The basic leucine zipper (bZIP) domain-containing transcription factors (TFs) function as key regulators of cellular growth and differentiation in eukaryotic organisms including fungi. We have previously identified MoAp1 and MoAtf1 as bZIP TFs in Magnaporthe oryzae and demonstrated that they regulate the oxidative stress response and are critical in conidiogenesis and pathogenicity. Studies of bZIP proteins could provide a novel strategy for controlling rice blast, but a systematic examination of the bZIP proteins has not been carried out. Here, we identified 19 additional bZIP TFs and characterized their functions. We found that the majority of these TFs exhibit active functions, most notably, in conidiogenesis. We showed that MoHac1 regulates the endoplasmic reticulum stress response through a conserved unfolded protein response pathway, MoMetR controls amino acid metabolism to govern growth and differentiation, and MoBzip10 governs appressorium function and invasive hyphal growth. Moreover, MoBzip5 participates in appressorium formation through a pathway distinct from that MoBzip10, and MoMeaB appears to exert a regulatory role through nutrient uptake and nitrogen utilization. Collectively, our results provide insights into shared and specific functions associated with each of these TFs and link the regulatory roles to the fungal growth, conidiation, appressorium formation, host penetration and pathogenicity.
Amino acid biosyntheses are complex but essential processes in growth and differentiation of eukaryotic cells. In the budding yeast Saccharomyces cerevisiae, the lysine biosynthesis via the ?-aminoadipate (AA) pathway involves several steps, including reduction of AA to AA 6-semialdehyde by AA reductase ScLys2. In filamentous fungus Penicillium chrysogenum, disruption of the LYS2 gene blocked the lysine biosynthesis but promoted the production of the secondary metabolite penicillin. In comparison, little is known about the function of AA reductase Lys2 in phytopathogenic fungi. We here characterized the functions of MoLys2, a homolog of ScLys2, from the rice blast fungus Magnaporthe oryzae. Our results showed that the ?Molys2 mutants were auxotrophic for lysine. The ?Molys2 mutants also exhibited drastic reduction in pathogenicity on rice, inducing small disease lesions. Microscopic examination of the lesions revealed that the invasive hyphae of ?Molys2 mutants were mostly restricted to the primary infected leaf sheath cells. In addition, exogenous lysine restored the production of conidia and near wild-type appressoria differentiation, and rescued the defect of pathogenicity in conidia infection of detached barely and rice leaf sheath. Our results indicated that MoLys2 is necessary for lysine biosynthesis that affects growth, conidiogenesis, and pathogenicity of the fungus. This study does implicate the potential for targeting lysine biosynthesis for the development of novel fungicides against M. oryzae.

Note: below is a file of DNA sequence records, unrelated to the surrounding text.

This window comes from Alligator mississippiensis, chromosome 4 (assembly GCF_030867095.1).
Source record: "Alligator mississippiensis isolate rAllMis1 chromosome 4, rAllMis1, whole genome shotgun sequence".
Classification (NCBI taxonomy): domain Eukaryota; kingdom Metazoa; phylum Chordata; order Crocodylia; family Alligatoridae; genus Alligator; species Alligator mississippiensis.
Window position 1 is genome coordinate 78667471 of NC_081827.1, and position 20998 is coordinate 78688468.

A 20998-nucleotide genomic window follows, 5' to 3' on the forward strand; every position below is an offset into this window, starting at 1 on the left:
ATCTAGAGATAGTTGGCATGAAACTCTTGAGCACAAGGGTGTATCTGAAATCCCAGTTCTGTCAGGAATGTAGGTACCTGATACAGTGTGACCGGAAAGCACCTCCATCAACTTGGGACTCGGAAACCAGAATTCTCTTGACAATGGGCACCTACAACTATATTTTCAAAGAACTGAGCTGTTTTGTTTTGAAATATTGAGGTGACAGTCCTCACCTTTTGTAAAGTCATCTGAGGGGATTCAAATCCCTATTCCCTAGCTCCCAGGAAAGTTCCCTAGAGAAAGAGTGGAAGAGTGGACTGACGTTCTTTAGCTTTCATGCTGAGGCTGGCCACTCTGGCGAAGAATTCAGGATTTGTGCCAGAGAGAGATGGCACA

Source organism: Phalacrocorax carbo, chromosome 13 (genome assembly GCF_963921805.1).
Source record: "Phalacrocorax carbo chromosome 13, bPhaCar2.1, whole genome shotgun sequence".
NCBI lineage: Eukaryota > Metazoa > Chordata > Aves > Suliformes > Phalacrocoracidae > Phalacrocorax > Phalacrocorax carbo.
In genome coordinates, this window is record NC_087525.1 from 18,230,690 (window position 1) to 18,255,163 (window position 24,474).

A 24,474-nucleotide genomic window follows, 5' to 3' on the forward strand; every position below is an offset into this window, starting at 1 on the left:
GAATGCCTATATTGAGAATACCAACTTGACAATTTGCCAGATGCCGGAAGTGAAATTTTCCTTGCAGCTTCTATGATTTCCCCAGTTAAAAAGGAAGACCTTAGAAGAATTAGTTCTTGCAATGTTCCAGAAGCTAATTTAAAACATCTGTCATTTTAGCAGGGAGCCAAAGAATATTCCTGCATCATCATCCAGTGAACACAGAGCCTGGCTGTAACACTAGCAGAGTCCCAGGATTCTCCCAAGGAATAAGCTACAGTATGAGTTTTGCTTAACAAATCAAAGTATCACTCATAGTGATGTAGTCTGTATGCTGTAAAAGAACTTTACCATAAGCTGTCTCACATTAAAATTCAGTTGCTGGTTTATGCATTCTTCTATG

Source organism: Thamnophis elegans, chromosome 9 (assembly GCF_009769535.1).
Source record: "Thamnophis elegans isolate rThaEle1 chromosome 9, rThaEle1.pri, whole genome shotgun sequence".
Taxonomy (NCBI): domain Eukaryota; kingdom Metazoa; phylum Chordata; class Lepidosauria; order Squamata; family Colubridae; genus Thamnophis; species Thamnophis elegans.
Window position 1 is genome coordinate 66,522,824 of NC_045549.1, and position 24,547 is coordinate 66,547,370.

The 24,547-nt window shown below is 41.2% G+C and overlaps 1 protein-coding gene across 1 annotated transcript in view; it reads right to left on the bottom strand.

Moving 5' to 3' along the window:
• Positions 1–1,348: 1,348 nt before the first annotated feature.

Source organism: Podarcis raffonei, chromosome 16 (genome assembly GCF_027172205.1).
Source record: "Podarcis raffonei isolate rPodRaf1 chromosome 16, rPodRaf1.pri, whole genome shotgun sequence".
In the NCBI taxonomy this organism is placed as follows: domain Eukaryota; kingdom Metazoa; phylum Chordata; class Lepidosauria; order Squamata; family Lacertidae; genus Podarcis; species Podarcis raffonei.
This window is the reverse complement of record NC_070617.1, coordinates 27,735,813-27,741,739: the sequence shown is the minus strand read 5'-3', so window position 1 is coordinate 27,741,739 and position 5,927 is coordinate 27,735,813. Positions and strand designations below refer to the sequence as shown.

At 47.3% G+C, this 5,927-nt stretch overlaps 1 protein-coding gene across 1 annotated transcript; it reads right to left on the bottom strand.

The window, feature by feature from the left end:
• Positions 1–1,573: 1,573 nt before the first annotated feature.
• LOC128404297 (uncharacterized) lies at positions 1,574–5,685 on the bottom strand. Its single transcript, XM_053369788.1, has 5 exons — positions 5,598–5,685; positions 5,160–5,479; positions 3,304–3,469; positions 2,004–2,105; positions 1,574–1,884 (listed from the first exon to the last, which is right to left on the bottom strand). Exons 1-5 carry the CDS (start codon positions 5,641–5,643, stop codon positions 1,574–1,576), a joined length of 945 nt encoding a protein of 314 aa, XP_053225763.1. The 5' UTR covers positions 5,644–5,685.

Gti1/Pac2 are conserved family proteins that regulate morphogenic transition in yeasts such as Schizosaccharomyces pombe and Candida albicans, and they also control toxin production and pathogenicity in filamentous fungus Fusarium graminearum. To test the functions of Gti1/Pac2 paralogues MoGti1 and MoPac2 in the rice blast fungus Magnaporthe oryzae, we generated respective ?Mogti1 and ?Mopac2 mutant strains. We found that MoGti1 and MoPac2 exhibit shared and distinct roles in hyphal growth, conidiation, sexual reproduction, stress responses, surface hydrophobility, invasive hyphal growth and pathogenicity. Consistent with the putative conserved function of MoGti1, we showed that MoGti1-GFP is localized to the nucleus, whereas MoPac2-GFP is mainly found in the cytoplasm. In addition, we provided evidence that the nuclear localization of MoGti1 could be subject to regulation by MoPmk1 mitogen-activated protein kinase. Moreover, we found that the reduced pathogenicity in the ?Mopac2 mutant corresponds with an increased expression of plant defence genes, including PR1a, AOS2, LOX1, PAD4, and CHT1. Taken together, our studies provide a comprehensive analysis of two similar but distinct Gti1/Pac2 family proteins in M.?oryzae, which underlines the important yet conserved functions of these family proteins in plant pathogenic fungi.
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